How Many Daily Steps to Lengthen Your Life? Fewer Than You Might Think

If you’re one of the millions of folks bent on racking up at least 10,000 steps a day, read on.

A new study finds that heart health starts to improve with as few as 2,300 steps a day. The research also indicates your risk of dying from any disease starts to decrease with only about 4,000 daily steps.

However, the more daily steps you get, the bigger the benefit becomes, the study also found.

“Ten thousand steps per day is, in fact, still a correct way of thinking if we take into account the most pronounced [death] reduction,” said study author Dr. Maciej Banach. He is a professor of cardiology at the Medical University of Lodz in Poland, and an adjunct professor at the Center for the Prevention of Cardiovascular Disease at Johns Hopkins University School of Medicine.

Ten thousand steps equates to about 4-5 miles of walking, experts say.

For the study, researchers analyzed 17 prior studies involving about 227,000 people. They were followed for roughly seven years.

Adults over age 60 saw risk of death reduced by 42% if they clocked between 6,000 and 10,000 steps a day. Among younger adults, there was a 49% reduction when they walked between 7,000 and 13,000 steps a day, the study showed.

“Every increase of steps by 1,000 steps/day is associated with a 15% reduction in the risk of dying from any cause, and every increase by 500 steps per day is associated with a 7% reduction in dying from cardiovascular disease,” Banach said.

And there is no such thing as too many steps. The researchers have not found an upper step limit yet.

The study wasn’t designed to say how, or if, walking lowers the risk of dying, just that there is an association. Research has shown that leading a sedentary lifestyle can shave years off of your life. According to World Health Organization data, 3.2 million deaths a year are related to physical inactivity.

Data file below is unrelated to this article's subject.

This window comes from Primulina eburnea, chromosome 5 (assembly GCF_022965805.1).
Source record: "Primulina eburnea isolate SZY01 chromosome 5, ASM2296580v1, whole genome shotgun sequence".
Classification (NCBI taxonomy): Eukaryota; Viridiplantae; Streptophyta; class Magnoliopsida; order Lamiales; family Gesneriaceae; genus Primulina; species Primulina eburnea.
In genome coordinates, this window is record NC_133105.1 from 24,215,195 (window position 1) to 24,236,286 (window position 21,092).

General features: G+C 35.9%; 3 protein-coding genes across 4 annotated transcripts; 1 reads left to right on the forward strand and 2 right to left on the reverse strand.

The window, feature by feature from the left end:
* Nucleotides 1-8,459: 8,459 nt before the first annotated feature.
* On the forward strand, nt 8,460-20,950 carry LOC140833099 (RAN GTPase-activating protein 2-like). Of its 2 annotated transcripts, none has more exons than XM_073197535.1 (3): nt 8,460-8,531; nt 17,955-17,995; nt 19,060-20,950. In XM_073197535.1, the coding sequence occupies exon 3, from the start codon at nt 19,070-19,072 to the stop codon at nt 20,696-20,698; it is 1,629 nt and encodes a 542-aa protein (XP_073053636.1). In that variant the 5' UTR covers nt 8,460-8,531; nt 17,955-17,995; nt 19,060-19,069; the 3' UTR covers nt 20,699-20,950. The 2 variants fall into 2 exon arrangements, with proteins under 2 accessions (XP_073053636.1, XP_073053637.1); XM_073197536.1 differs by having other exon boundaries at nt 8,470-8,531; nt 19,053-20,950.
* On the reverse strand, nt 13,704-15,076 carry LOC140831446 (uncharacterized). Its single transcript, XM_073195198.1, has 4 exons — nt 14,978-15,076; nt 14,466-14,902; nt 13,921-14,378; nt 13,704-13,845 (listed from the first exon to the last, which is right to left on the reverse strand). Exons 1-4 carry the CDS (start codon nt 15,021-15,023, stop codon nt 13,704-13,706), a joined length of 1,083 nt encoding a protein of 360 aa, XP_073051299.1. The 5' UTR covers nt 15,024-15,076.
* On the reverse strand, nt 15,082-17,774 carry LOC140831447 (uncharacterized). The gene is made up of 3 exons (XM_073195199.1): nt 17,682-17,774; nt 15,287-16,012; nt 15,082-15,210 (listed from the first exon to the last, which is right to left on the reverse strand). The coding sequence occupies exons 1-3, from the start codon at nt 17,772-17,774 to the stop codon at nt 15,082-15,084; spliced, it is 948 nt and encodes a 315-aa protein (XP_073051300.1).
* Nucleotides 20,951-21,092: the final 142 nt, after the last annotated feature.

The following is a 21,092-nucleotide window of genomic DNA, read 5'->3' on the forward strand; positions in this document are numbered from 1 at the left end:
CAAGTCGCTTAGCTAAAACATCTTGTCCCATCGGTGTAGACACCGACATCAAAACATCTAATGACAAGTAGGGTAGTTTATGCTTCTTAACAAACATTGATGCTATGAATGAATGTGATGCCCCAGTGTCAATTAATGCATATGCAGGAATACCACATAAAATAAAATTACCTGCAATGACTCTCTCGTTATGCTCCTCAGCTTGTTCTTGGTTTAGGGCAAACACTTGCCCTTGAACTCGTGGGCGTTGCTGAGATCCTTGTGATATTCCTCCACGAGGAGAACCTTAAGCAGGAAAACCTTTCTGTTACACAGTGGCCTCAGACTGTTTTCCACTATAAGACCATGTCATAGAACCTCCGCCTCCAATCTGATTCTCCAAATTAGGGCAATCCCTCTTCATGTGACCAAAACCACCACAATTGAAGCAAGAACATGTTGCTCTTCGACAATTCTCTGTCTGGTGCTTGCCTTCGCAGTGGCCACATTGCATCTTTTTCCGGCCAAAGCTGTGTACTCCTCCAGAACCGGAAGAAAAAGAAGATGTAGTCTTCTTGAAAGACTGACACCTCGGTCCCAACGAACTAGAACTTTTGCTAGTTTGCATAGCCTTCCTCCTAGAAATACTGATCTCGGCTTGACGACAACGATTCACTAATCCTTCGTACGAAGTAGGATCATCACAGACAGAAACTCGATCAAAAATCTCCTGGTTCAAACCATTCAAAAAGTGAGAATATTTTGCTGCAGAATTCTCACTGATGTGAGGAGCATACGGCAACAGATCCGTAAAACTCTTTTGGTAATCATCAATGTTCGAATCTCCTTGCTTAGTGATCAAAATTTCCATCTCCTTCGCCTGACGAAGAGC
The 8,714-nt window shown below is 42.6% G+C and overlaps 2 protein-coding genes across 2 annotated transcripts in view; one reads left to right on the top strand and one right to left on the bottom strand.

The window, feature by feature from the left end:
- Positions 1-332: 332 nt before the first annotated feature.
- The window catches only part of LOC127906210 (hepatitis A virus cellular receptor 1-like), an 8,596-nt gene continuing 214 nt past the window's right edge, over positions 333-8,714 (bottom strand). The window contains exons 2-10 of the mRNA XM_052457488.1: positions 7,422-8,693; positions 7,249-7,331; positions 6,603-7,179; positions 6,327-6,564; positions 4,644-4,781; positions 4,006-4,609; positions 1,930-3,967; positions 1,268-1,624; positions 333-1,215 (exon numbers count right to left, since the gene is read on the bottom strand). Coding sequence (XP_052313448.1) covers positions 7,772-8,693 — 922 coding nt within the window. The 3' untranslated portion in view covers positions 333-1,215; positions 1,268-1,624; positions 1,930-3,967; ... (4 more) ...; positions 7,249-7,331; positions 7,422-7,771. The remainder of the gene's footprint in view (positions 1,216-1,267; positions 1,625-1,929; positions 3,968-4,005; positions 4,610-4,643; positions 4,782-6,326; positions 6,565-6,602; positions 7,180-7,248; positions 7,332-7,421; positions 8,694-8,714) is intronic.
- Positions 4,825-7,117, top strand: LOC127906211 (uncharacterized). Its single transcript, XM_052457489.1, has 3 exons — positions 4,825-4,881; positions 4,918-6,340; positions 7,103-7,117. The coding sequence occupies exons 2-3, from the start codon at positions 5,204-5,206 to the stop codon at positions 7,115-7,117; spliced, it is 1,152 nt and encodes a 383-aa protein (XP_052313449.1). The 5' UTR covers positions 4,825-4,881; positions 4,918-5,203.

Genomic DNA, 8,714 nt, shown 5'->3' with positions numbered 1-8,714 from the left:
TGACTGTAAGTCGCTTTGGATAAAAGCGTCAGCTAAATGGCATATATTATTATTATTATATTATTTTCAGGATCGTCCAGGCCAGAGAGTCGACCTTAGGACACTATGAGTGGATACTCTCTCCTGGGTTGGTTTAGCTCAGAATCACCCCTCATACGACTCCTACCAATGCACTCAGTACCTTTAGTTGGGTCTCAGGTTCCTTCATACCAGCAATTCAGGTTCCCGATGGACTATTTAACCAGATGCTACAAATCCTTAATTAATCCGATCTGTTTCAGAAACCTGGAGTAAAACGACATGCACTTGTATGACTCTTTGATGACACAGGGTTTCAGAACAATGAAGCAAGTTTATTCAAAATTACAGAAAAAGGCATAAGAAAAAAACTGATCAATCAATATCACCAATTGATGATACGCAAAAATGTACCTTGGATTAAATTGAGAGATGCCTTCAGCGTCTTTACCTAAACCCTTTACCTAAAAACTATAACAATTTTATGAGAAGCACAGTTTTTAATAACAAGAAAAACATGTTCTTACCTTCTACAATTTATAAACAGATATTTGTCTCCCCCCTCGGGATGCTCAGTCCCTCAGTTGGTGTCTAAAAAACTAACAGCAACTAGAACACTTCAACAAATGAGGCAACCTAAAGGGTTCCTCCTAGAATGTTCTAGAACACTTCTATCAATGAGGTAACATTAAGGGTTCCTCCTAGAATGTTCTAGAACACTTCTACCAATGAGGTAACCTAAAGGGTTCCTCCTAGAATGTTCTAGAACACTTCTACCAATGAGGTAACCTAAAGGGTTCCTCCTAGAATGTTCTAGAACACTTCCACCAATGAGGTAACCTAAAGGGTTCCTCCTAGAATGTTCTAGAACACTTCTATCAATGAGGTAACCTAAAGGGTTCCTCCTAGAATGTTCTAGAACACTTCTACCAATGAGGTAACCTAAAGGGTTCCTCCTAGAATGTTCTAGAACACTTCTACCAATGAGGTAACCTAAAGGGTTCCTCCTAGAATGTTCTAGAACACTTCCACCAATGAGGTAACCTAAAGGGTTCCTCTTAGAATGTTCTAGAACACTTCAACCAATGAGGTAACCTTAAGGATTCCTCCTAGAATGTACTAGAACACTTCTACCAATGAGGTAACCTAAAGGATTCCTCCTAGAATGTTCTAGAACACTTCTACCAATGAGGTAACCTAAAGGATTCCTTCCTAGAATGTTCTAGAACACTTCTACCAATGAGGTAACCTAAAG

Amanda Paluch is an assistant professor of kinesiology at the Institute for Applied Life Sciences at the University of Massachusetts-Amherst.

“This study is consistent and reiterates what we have previously seen,” said Paluch, who was not involved in the study.

The bottom line? “Move more and sit less,” she advised.

The health benefits of walking begin at levels much lower than 10,000 steps a day, Paluch said. “It is not an all-or-nothing situation.”

Don’t feel overwhelmed if you don’t get 10,000 steps, she added. “Start where you are. There is benefit to making small, incremental increases in steps per day,” Paluch said.

If you are starting at 3,000, work your way up to 4,000, then 5,000, she recommended. “These gradual improvements can be meaningful for your health, and for those people already at higher levels of steps per day, keep it up.”

The findings appear in the Aug. 9 issue of the European Journal of Preventive Cardiology.

More information

Learn more about the health benefits of walking at the U.S. National Institutes of Health.

SOURCES: Maciej Banach, MD, PhD, professor, cardiology, Medical University of Lodz, Poland, and adjunct professor, Ciccarone Center for the Prevention of Cardiovascular Disease, Johns Hopkins University School of Medicine, Baltimore; Amanda Paluch, PhD, assistant professor, Department of Kinesiology, Institute for Applied Life Sciences, University of Massachusetts-Amherst; European Journal of Preventive Cardiology, Aug. 9, 2023